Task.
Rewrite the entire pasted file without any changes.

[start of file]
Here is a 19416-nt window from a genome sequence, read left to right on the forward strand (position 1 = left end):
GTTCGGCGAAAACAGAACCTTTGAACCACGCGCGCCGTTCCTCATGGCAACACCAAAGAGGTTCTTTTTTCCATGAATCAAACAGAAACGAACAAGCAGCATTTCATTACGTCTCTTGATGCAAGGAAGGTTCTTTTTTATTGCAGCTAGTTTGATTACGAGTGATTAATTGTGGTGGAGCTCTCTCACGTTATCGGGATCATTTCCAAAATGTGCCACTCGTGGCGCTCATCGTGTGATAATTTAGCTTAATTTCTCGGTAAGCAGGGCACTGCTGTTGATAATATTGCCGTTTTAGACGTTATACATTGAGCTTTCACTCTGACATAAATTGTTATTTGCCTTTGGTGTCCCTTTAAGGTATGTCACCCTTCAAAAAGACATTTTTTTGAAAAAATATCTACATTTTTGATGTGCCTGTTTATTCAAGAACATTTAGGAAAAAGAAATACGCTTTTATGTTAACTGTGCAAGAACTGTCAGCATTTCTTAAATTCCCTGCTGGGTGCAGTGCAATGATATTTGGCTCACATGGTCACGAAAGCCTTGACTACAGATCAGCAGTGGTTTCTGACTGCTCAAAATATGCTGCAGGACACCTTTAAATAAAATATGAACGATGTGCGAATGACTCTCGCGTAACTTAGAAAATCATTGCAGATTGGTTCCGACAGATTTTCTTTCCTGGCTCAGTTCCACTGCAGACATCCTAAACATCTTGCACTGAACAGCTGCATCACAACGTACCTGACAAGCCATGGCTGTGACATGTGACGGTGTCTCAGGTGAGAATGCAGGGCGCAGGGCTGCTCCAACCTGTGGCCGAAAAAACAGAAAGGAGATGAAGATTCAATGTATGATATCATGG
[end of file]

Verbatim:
Here is a 19416-nt window from a genome sequence, read left to right on the forward strand (position 1 = left end):
GTTCGGCGAAAACAGAACCTTTGAACCACGCGCGCCGTTCCTCATGGCAACACCAAAGAGGTTCTTTTTTCCATGAATCAAACAGAAACGAACAAGCAGCATTTCATTACGTCTCTTGATGCAAGGAAGGTTCTTTTTTATTGCAGCTAGTTTGATTACGAGTGATTAATTGTGGTGGAGCTCTCTCACGTTATCGGGATCATTTCCAAAATGTGCCACTCGTGGCGCTCATCGTGTGATAATTTAGCTTAATTTCTCGGTAAGCAGGGCACTGCTGTTGATAATATTGCCGTTTTAGACGTTATACATTGAGCTTTCACTCTGACATAAATTGTTATTTGCCTTTGGTGTCCCTTTAAGGTATGTCACCCTTCAAAAAGACATTTTTTTGAAAAAATATCTACATTTTTGATGTGCCTGTTTATTCAAGAACATTTAGGAAAAAGAAATACGCTTTTATGTTAACTGTGCAAGAACTGTCAGCATTTCTTAAATTCCCTGCTGGGTGCAGTGCAATGATATTTGGCTCACATGGTCACGAAAGCCTTGACTACAGATCAGCAGTGGTTTCTGACTGCTCAAAATATGCTGCAGGACACCTTTAAATAAAATATGAACGATGTGCGAATGACTCTCGCGTAACTTAGAAAATCATTGCAGATTGGTTCCGACAGATTTTCTTTCCTGGCTCAGTTCCACTGCAGACATCCTAAACATCTTGCACTGAACAGCTGCATCACAACGTACCTGACAAGCCATGGCTGTGACATGTGACGGTGTCTCAGGTGAGAATGCAGGGCGCAGGGCTGCTCCAACCTGTGGCCGAAAAAACAGAAAGGAGATGAAGATTCAATGTATGATATCATGG